“Don’t think for other people. Listen to them and understand their situations. Interact with the public and with individuals – that is what is important”, advised Hausiku.
The Deputy PM was speaking at the official opening of the first Intra-Regional workshop for the //Kharas, Hardap, Omaheke and Khomas regions on the Popularisation of the African Charter on the Values ad Principles of Public Service and Administration. The workshop was hosted by the Efficiency and Charter Unit of the Office of the Prime Minister.
“We are aware of the challenges of citizen participation and consultation and intend to improve citizen engagement in service delivery. Our national policy and guidelines process will include a level of public participation. It is important to point out that while systems for managing public participation tend to be informal and ad hoc, genuine efforts have been made to incorporate public inputs where these were sought”, noted Hausiku.
According to the Deputy PM, a recurring challenge around the concept of public participation is the lack of guidelines prescribing minimum levels of consultation. Such guidelines, he said, are particularly important in understanding and dealing with citizen expectations.
“The definition of consultation cannot only begin and end with information sharing like at trade shows, workshops like this one, conferences, surveys, etc. The real understanding of participatory democracy is based on practical interaction between members of the public and policy makers and implementors”, remarked Hausiku.
Also speaking at the opening of the workshop, the Ambassador of the Democratic Republic of Algeria to Namibia, Lahcene Kaid-Slimane, advocated for the consistent treatment of all citizens and he encouraged civil servants to put themselves in the shoes of the people they are serving.
“It is very important to have training on service delivery but it is also critical for moral and ethical training”, said Kaid-Slimane.
The second Pan-African Conference of Ministers for Public/Civil Service, held in December 1998, mooted the creation of an African Public Service Charter to lay a strong foundation for governance and public administration on the continent.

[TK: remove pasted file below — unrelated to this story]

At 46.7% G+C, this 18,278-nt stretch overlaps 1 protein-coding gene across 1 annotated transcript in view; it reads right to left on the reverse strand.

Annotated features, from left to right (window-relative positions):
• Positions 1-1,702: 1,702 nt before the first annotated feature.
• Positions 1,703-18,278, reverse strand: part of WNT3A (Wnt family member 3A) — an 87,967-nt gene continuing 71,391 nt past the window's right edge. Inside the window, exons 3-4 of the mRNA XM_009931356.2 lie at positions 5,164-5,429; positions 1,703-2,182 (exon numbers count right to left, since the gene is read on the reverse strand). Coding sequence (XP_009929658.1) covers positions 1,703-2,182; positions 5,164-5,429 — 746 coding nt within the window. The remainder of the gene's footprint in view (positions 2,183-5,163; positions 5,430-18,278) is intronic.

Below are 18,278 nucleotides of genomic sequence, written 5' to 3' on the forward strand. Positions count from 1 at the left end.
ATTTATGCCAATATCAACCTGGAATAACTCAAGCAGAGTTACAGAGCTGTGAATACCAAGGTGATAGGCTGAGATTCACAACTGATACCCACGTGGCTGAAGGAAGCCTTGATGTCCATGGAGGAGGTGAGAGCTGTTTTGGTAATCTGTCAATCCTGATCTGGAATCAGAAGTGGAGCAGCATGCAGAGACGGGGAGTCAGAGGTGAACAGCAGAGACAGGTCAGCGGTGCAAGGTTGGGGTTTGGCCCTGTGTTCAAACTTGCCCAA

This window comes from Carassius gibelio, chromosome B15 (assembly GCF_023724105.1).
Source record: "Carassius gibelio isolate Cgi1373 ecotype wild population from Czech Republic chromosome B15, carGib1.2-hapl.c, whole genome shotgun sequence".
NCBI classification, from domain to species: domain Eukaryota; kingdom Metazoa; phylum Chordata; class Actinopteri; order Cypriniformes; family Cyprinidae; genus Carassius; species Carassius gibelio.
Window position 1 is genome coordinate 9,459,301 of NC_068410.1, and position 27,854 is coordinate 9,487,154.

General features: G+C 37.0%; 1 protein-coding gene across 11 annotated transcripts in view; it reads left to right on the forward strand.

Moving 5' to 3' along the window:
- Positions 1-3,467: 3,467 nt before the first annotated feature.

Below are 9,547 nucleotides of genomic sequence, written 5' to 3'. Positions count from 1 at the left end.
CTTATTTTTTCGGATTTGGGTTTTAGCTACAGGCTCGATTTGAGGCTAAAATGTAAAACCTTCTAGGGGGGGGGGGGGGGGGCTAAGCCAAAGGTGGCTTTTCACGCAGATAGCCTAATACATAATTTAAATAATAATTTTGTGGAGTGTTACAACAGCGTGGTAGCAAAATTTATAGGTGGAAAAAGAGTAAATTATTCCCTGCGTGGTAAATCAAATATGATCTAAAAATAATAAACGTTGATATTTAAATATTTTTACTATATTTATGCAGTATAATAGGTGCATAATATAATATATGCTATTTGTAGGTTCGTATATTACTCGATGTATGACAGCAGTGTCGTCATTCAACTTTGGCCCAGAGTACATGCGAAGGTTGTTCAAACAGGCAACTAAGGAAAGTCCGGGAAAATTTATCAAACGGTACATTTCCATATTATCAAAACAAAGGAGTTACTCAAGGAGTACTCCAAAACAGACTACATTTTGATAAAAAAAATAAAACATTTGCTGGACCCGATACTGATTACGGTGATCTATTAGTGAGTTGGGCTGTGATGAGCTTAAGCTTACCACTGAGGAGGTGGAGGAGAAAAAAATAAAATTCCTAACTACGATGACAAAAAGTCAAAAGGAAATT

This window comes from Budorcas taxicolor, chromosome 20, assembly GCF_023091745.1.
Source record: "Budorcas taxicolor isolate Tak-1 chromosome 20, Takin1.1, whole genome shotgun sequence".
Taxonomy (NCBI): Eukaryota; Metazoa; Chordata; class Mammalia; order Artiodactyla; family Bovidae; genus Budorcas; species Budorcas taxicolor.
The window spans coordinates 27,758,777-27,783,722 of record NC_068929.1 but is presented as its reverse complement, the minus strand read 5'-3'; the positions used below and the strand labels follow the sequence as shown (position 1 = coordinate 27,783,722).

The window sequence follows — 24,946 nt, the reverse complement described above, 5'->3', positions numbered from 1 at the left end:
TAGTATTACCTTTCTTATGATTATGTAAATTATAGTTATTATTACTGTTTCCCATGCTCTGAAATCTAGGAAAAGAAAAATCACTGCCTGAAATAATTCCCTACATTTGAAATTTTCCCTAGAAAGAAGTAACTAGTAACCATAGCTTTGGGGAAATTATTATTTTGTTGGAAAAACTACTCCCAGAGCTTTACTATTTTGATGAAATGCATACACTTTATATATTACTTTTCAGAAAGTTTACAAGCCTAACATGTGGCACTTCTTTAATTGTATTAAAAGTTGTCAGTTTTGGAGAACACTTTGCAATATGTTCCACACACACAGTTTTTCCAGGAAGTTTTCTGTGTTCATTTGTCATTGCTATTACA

The initial Charter for the Public Service in Africa was adopted by the third Biennial Conference in Windhoek during February 2001. During the fourth conference, held in South Africa during May 2003, it was decided to broaden the work on the Charter and to fully integrate it into the African Union Commission (AUC) work programs.
The fifth Conference, held in Ethiopia during December 2005, requested Algeria to lead the review process of the Charter and to facilitate its adoption by the AUC. It is in this regard that the Algerian Ambassador was invited to be part of the program in recognition of his country’s leadership role in championing the review process of the Charter.
The Charter was eventually adopted by the sixth conference, held in South Africa during October 2008. After substantive input from member states the Charter was presented to Heads of State and Governments for adoption and ratification. Namibia ratified the Charter one year ago.
“The Charter provides the requisite building blocks and tools for public/civil servants to perform their respective duties optimally. Through individual and collective internalisation of the letter and spirit of the Charter we can all make a meaningful contribution in shaping a new Namibia that we can all be proud to live in”, added Hausiku.